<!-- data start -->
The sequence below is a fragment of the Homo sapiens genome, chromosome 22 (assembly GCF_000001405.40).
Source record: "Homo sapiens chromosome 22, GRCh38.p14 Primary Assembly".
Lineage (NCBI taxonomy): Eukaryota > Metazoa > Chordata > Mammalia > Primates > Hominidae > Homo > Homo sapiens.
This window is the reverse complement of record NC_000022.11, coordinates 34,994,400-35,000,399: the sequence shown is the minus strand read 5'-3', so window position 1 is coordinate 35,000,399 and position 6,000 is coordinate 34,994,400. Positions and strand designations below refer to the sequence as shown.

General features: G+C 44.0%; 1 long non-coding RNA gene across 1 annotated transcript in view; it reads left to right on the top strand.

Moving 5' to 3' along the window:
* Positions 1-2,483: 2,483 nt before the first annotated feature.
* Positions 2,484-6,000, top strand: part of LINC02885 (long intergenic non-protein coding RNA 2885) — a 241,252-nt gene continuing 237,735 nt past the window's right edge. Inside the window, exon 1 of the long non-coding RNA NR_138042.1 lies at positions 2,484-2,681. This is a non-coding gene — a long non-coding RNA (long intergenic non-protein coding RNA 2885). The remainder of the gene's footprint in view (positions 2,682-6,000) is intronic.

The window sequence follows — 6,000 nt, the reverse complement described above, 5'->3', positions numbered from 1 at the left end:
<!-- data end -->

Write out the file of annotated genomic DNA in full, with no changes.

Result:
The sequence below is a fragment of the Homo sapiens genome, chromosome 22 (assembly GCF_000001405.40).
Source record: "Homo sapiens chromosome 22, GRCh38.p14 Primary Assembly".
Lineage (NCBI taxonomy): Eukaryota > Metazoa > Chordata > Mammalia > Primates > Hominidae > Homo > Homo sapiens.
This window is the reverse complement of record NC_000022.11, coordinates 34,994,400-35,000,399: the sequence shown is the minus strand read 5'-3', so window position 1 is coordinate 35,000,399 and position 6,000 is coordinate 34,994,400. Positions and strand designations below refer to the sequence as shown.

General features: G+C 44.0%; 1 long non-coding RNA gene across 1 annotated transcript in view; it reads left to right on the top strand.

Moving 5' to 3' along the window:
* Positions 1-2,483: 2,483 nt before the first annotated feature.
* Positions 2,484-6,000, top strand: part of LINC02885 (long intergenic non-protein coding RNA 2885) — a 241,252-nt gene continuing 237,735 nt past the window's right edge. Inside the window, exon 1 of the long non-coding RNA NR_138042.1 lies at positions 2,484-2,681. This is a non-coding gene — a long non-coding RNA (long intergenic non-protein coding RNA 2885). The remainder of the gene's footprint in view (positions 2,682-6,000) is intronic.

The window sequence follows — 6,000 nt, the reverse complement described above, 5'->3', positions numbered from 1 at the left end: